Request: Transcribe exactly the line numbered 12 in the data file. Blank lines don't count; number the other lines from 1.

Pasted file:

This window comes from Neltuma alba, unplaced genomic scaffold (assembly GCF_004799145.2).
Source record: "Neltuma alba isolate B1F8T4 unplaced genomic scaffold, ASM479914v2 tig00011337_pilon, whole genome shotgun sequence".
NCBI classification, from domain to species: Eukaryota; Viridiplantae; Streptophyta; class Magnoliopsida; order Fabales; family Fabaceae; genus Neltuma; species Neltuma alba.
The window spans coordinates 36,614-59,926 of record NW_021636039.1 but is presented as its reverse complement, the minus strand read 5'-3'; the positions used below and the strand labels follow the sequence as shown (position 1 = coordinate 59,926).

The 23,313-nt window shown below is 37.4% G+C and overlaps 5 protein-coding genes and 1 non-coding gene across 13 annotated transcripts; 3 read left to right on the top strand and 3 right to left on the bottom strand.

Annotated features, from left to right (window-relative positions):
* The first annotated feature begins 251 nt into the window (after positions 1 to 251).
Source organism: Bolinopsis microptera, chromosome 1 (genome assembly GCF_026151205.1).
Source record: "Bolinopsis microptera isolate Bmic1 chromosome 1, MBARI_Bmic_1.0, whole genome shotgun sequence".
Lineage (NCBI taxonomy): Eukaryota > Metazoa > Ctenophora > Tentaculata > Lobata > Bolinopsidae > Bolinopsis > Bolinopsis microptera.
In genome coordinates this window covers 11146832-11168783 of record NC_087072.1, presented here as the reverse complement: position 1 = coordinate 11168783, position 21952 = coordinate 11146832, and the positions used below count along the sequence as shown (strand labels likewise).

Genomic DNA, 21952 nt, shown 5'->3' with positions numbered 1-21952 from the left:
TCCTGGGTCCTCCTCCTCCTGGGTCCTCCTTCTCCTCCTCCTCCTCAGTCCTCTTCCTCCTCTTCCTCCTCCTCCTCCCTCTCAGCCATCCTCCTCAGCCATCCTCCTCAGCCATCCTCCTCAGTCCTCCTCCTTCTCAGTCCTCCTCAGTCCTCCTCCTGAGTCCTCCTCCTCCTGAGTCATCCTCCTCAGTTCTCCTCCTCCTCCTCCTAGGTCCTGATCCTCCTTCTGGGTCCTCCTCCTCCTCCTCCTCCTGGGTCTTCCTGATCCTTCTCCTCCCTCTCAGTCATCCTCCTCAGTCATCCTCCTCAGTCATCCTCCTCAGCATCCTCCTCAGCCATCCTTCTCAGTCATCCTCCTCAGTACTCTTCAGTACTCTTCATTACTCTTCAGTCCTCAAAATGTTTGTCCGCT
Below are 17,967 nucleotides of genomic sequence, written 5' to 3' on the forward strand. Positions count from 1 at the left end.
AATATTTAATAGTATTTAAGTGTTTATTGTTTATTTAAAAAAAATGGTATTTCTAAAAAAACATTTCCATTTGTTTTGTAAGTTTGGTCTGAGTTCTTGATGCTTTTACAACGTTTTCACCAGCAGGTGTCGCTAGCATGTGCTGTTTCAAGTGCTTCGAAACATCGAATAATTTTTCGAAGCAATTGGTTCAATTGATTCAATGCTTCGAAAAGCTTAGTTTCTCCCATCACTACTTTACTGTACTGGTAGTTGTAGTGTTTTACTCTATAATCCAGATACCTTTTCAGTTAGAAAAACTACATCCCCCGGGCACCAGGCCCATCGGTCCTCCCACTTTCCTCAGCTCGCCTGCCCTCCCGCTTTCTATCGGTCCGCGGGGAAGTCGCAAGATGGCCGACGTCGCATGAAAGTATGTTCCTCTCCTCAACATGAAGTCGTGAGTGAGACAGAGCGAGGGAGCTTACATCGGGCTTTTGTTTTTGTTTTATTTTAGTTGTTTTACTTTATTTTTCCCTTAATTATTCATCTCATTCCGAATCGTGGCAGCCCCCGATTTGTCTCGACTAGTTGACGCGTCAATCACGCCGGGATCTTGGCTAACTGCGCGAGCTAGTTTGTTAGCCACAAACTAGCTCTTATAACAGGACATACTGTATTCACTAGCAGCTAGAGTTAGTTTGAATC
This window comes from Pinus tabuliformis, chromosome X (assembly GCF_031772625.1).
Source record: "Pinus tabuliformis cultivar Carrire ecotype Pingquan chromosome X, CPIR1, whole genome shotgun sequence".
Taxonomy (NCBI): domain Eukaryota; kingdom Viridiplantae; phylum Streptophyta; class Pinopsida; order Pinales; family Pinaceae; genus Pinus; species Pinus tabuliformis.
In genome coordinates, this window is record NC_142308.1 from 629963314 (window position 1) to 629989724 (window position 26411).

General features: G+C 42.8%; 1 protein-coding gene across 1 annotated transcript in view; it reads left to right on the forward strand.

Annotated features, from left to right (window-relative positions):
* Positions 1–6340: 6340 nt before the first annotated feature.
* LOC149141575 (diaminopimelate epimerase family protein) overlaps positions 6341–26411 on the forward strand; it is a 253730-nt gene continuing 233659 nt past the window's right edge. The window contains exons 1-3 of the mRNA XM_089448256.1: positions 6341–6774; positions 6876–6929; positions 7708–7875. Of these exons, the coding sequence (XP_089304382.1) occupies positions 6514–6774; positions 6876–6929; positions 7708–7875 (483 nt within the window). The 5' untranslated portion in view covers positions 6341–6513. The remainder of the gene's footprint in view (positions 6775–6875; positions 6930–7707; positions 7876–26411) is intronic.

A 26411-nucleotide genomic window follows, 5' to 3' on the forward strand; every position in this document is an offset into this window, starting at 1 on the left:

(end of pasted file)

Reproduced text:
Genomic DNA, 21952 nt, shown 5'->3' with positions numbered 1-21952 from the left: